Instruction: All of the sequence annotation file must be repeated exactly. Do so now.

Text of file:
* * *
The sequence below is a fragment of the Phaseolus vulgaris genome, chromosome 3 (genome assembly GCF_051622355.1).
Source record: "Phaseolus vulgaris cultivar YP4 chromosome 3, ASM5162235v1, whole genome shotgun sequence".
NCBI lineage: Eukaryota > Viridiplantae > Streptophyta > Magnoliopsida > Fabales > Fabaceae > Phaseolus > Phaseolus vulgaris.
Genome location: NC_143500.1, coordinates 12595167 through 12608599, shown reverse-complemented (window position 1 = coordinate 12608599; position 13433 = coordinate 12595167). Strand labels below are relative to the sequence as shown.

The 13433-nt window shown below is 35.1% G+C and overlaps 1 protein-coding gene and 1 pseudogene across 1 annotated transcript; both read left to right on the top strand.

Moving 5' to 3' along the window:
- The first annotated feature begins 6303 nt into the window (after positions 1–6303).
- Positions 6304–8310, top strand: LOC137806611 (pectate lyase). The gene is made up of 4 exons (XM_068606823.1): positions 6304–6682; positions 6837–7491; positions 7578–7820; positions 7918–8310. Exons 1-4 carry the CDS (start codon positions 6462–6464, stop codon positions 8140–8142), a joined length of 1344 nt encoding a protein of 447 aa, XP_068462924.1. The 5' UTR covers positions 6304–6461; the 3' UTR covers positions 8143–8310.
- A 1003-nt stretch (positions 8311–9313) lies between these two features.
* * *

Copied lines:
The sequence below is a fragment of the Phaseolus vulgaris genome, chromosome 3 (genome assembly GCF_051622355.1).
Source record: "Phaseolus vulgaris cultivar YP4 chromosome 3, ASM5162235v1, whole genome shotgun sequence".
NCBI lineage: Eukaryota > Viridiplantae > Streptophyta > Magnoliopsida > Fabales > Fabaceae > Phaseolus > Phaseolus vulgaris.
Genome location: NC_143500.1, coordinates 12595167 through 12608599, shown reverse-complemented (window position 1 = coordinate 12608599; position 13433 = coordinate 12595167). Strand labels below are relative to the sequence as shown.

The 13433-nt window shown below is 35.1% G+C and overlaps 1 protein-coding gene and 1 pseudogene across 1 annotated transcript; both read left to right on the top strand.

Moving 5' to 3' along the window:
- The first annotated feature begins 6303 nt into the window (after positions 1–6303).
- Positions 6304–8310, top strand: LOC137806611 (pectate lyase). The gene is made up of 4 exons (XM_068606823.1): positions 6304–6682; positions 6837–7491; positions 7578–7820; positions 7918–8310. Exons 1-4 carry the CDS (start codon positions 6462–6464, stop codon positions 8140–8142), a joined length of 1344 nt encoding a protein of 447 aa, XP_068462924.1. The 5' UTR covers positions 6304–6461; the 3' UTR covers positions 8143–8310.
- A 1003-nt stretch (positions 8311–9313) lies between these two features.